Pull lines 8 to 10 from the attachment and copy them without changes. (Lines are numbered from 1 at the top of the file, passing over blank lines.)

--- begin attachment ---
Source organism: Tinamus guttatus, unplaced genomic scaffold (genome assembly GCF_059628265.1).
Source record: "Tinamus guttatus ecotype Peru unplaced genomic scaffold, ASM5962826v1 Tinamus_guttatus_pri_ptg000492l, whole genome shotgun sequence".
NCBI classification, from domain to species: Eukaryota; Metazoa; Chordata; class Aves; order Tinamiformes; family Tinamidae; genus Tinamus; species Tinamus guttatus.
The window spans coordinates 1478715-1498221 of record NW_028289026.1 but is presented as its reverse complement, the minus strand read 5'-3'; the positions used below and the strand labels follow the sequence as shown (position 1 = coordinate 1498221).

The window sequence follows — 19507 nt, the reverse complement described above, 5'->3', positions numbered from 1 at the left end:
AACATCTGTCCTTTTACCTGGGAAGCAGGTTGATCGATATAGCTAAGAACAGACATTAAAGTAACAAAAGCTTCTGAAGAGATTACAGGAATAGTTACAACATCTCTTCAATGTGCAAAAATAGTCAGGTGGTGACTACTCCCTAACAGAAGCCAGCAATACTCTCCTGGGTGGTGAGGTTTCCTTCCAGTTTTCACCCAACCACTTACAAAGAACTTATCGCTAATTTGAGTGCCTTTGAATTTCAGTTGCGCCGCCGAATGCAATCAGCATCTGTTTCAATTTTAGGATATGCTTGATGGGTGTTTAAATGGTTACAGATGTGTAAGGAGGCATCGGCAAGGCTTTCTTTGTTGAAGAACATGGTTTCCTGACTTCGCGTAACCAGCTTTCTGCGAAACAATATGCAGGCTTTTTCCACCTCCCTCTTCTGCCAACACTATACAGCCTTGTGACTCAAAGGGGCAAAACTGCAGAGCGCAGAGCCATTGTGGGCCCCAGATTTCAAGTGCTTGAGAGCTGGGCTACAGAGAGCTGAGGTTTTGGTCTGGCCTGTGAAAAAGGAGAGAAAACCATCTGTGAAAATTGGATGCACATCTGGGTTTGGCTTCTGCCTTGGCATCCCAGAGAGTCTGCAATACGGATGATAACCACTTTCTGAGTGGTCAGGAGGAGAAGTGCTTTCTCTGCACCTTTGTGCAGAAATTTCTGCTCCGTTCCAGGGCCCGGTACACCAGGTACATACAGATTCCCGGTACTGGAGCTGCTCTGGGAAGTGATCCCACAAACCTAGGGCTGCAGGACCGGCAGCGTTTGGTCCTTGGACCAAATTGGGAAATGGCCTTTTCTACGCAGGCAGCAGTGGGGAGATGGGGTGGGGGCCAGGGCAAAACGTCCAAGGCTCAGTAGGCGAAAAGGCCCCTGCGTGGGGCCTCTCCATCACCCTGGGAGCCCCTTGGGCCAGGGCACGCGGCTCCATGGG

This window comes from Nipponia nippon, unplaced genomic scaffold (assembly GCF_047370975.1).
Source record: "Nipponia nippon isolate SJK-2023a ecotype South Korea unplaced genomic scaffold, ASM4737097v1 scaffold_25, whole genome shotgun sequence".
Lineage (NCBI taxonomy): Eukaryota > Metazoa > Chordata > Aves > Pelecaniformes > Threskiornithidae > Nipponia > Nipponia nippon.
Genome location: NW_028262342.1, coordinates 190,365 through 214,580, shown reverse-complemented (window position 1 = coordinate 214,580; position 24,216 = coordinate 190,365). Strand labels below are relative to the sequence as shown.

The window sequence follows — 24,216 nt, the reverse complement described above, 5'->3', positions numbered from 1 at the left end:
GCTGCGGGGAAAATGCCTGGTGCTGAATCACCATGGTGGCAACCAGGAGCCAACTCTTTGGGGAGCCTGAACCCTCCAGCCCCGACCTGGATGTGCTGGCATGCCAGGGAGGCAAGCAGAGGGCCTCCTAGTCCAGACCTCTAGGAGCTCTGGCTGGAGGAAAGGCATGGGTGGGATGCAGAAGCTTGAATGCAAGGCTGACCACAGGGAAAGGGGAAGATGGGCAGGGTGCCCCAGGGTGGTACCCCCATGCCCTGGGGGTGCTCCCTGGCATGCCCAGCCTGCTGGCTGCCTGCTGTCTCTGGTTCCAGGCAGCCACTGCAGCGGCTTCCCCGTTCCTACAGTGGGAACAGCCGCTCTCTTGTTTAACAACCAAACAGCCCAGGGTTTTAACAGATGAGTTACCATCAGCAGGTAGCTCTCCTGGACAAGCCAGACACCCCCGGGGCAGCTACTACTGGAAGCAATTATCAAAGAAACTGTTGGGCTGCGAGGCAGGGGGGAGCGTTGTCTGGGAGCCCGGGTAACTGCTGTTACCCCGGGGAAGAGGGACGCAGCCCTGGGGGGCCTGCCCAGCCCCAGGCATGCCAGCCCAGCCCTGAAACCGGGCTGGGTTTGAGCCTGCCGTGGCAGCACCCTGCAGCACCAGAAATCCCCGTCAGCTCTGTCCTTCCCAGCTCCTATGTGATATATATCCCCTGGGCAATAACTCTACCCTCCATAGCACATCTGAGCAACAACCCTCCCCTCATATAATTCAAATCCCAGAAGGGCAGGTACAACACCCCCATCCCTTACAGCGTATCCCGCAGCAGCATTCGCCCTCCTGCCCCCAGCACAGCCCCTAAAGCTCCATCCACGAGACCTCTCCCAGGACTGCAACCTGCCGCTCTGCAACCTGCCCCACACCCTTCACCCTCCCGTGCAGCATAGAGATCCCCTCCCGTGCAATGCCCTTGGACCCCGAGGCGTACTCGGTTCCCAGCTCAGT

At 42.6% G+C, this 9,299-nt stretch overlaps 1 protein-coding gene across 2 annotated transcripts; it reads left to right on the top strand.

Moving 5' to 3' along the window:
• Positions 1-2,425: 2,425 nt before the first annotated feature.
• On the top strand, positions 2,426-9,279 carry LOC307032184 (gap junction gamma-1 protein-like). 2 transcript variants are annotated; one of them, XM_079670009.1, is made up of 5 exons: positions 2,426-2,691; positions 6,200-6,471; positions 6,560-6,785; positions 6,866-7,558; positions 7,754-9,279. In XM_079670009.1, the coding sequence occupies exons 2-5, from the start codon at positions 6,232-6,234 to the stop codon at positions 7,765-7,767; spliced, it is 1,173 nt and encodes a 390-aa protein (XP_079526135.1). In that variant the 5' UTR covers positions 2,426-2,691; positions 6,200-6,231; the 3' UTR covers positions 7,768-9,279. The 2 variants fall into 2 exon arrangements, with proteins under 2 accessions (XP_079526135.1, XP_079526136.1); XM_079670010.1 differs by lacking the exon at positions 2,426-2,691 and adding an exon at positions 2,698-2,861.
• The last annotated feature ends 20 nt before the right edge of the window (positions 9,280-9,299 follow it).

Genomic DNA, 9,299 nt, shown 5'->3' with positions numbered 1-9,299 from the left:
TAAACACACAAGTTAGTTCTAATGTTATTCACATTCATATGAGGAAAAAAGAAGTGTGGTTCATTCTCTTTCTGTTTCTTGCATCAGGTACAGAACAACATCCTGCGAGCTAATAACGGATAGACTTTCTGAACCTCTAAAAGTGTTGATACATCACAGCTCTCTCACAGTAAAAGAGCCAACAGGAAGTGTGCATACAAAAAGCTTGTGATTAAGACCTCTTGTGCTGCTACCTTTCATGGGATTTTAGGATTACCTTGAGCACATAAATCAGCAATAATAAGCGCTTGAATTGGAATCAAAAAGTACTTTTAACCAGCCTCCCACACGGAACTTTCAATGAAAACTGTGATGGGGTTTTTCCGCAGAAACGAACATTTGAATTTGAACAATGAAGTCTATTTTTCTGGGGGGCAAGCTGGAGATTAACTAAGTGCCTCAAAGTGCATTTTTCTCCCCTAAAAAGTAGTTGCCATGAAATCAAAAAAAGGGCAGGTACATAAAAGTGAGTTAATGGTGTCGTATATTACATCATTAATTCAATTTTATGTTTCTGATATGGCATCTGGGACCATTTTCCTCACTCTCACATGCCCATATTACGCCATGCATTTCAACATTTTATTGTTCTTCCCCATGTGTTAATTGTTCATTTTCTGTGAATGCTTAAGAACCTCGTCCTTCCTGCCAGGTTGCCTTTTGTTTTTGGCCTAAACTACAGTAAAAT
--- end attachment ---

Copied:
Source record: "Nipponia nippon isolate SJK-2023a ecotype South Korea unplaced genomic scaffold, ASM4737097v1 scaffold_25, whole genome shotgun sequence".
Lineage (NCBI taxonomy): Eukaryota > Metazoa > Chordata > Aves > Pelecaniformes > Threskiornithidae > Nipponia > Nipponia nippon.
Genome location: NW_028262342.1, coordinates 190,365 through 214,580, shown reverse-complemented (window position 1 = coordinate 214,580; position 24,216 = coordinate 190,365). Strand labels below are relative to the sequence as shown.